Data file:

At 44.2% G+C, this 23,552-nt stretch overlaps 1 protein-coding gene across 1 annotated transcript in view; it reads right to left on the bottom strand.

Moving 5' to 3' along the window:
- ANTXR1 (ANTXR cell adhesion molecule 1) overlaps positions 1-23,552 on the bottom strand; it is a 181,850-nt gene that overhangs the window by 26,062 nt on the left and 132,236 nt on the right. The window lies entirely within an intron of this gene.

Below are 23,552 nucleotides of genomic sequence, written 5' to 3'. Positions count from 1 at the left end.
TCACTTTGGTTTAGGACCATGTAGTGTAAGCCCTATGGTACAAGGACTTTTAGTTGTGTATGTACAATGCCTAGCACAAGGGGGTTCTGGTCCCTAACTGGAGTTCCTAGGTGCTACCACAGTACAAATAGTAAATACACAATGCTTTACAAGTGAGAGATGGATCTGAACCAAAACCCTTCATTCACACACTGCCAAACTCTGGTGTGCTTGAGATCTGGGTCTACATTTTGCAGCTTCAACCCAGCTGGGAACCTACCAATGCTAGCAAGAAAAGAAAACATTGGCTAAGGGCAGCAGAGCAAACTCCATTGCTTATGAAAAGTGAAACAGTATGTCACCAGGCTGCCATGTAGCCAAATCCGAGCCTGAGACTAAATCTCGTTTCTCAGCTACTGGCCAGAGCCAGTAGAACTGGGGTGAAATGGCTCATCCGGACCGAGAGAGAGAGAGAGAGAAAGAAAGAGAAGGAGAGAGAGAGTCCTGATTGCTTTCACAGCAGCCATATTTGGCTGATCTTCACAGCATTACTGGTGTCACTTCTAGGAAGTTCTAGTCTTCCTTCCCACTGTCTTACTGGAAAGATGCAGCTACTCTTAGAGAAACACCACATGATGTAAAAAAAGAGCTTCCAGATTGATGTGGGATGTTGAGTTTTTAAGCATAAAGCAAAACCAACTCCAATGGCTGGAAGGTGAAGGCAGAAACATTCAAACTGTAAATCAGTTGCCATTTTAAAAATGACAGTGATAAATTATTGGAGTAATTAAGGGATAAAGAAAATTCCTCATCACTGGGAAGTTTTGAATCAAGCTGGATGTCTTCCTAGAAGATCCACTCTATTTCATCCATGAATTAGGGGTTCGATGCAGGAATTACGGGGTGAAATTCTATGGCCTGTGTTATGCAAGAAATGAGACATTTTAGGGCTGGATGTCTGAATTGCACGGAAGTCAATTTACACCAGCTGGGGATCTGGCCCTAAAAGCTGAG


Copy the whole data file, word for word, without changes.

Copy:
At 44.2% G+C, this 23,552-nt stretch overlaps 1 protein-coding gene across 1 annotated transcript in view; it reads right to left on the bottom strand.

Moving 5' to 3' along the window:
- ANTXR1 (ANTXR cell adhesion molecule 1) overlaps positions 1-23,552 on the bottom strand; it is a 181,850-nt gene that overhangs the window by 26,062 nt on the left and 132,236 nt on the right. The window lies entirely within an intron of this gene.

Below are 23,552 nucleotides of genomic sequence, written 5' to 3'. Positions count from 1 at the left end.
TCACTTTGGTTTAGGACCATGTAGTGTAAGCCCTATGGTACAAGGACTTTTAGTTGTGTATGTACAATGCCTAGCACAAGGGGGTTCTGGTCCCTAACTGGAGTTCCTAGGTGCTACCACAGTACAAATAGTAAATACACAATGCTTTACAAGTGAGAGATGGATCTGAACCAAAACCCTTCATTCACACACTGCCAAACTCTGGTGTGCTTGAGATCTGGGTCTACATTTTGCAGCTTCAACCCAGCTGGGAACCTACCAATGCTAGCAAGAAAAGAAAACATTGGCTAAGGGCAGCAGAGCAAACTCCATTGCTTATGAAAAGTGAAACAGTATGTCACCAGGCTGCCATGTAGCCAAATCCGAGCCTGAGACTAAATCTCGTTTCTCAGCTACTGGCCAGAGCCAGTAGAACTGGGGTGAAATGGCTCATCCGGACCGAGAGAGAGAGAGAGAGAAAGAAAGAGAAGGAGAGAGAGAGTCCTGATTGCTTTCACAGCAGCCATATTTGGCTGATCTTCACAGCATTACTGGTGTCACTTCTAGGAAGTTCTAGTCTTCCTTCCCACTGTCTTACTGGAAAGATGCAGCTACTCTTAGAGAAACACCACATGATGTAAAAAAAGAGCTTCCAGATTGATGTGGGATGTTGAGTTTTTAAGCATAAAGCAAAACCAACTCCAATGGCTGGAAGGTGAAGGCAGAAACATTCAAACTGTAAATCAGTTGCCATTTTAAAAATGACAGTGATAAATTATTGGAGTAATTAAGGGATAAAGAAAATTCCTCATCACTGGGAAGTTTTGAATCAAGCTGGATGTCTTCCTAGAAGATCCACTCTATTTCATCCATGAATTAGGGGTTCGATGCAGGAATTACGGGGTGAAATTCTATGGCCTGTGTTATGCAAGAAATGAGACATTTTAGGGCTGGATGTCTGAATTGCACGGAAGTCAATTTACACCAGCTGGGGATCTGGCCCTAAAAGCTGAG